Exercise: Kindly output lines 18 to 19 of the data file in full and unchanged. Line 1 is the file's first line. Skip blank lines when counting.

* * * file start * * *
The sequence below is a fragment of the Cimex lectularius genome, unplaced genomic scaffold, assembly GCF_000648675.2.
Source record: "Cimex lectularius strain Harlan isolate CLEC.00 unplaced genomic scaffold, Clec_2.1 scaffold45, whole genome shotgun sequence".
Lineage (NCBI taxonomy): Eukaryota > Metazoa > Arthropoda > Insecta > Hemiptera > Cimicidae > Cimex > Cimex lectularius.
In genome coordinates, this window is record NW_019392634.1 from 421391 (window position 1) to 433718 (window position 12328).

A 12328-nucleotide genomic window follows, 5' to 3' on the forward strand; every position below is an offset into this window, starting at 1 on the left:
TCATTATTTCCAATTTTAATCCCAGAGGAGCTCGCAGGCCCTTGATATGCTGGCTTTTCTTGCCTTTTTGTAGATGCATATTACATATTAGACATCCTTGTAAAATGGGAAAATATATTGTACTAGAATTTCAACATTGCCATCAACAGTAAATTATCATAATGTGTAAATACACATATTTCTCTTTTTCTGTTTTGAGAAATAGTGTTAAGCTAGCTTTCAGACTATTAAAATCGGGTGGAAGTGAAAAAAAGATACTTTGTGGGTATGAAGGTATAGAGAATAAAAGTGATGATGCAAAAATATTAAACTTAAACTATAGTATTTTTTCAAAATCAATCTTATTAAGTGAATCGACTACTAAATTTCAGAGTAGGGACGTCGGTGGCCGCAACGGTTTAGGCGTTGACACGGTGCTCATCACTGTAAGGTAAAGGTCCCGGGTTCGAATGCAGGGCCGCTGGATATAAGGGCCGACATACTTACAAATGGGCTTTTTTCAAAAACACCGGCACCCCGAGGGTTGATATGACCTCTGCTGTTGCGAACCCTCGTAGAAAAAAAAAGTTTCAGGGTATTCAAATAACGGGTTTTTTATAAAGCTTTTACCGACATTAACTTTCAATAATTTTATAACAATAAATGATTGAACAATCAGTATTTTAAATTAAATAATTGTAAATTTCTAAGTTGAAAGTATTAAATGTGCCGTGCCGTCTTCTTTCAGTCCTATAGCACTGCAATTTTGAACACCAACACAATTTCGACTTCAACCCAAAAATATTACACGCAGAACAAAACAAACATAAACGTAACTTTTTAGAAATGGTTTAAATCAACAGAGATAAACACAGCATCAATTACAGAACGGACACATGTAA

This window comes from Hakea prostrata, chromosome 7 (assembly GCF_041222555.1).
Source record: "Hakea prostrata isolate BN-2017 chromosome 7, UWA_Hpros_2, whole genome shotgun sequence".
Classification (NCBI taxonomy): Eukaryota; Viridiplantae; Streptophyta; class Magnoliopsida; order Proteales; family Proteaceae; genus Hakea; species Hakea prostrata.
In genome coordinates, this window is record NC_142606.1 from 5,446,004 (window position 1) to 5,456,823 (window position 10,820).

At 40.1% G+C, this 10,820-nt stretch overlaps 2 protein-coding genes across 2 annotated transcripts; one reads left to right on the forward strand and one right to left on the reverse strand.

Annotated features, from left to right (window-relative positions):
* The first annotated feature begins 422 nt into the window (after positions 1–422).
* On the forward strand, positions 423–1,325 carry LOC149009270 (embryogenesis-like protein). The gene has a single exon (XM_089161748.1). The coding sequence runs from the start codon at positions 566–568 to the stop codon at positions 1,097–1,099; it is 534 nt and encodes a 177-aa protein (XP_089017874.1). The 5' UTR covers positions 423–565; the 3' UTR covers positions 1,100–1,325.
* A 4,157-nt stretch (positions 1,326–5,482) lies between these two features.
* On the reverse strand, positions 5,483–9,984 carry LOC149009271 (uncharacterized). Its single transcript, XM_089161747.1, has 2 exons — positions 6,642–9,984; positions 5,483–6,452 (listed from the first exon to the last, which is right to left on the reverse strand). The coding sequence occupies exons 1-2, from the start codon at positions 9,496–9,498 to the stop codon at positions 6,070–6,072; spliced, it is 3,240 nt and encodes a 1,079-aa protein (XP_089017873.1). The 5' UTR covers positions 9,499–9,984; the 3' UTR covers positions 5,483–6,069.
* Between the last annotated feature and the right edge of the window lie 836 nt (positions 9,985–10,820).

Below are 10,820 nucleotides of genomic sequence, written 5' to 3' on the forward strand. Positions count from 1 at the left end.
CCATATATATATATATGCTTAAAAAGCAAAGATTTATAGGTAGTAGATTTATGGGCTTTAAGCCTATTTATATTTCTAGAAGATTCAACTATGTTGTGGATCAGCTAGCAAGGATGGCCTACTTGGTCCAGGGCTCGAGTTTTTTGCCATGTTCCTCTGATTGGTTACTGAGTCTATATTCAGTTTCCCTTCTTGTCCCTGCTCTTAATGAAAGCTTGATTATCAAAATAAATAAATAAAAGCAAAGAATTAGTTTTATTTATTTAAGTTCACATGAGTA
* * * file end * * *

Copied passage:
Below are 10,820 nucleotides of genomic sequence, written 5' to 3' on the forward strand. Positions count from 1 at the left end.
CCATATATATATATATGCTTAAAAAGCAAAGATTTATAGGTAGTAGATTTATGGGCTTTAAGCCTATTTATATTTCTAGAAGATTCAACTATGTTGTGGATCAGCTAGCAAGGATGGCCTACTTGGTCCAGGGCTCGAGTTTTTTGCCATGTTCCTCTGATTGGTTACTGAGTCTATATTCAGTTTCCCTTCTTGTCCCTGCTCTTAATGAAAGCTTGATTATCAAAATAAATAAATAAAAGCAAAGAATTAGTTTTATTTATTTAAGTTCACATGAGTA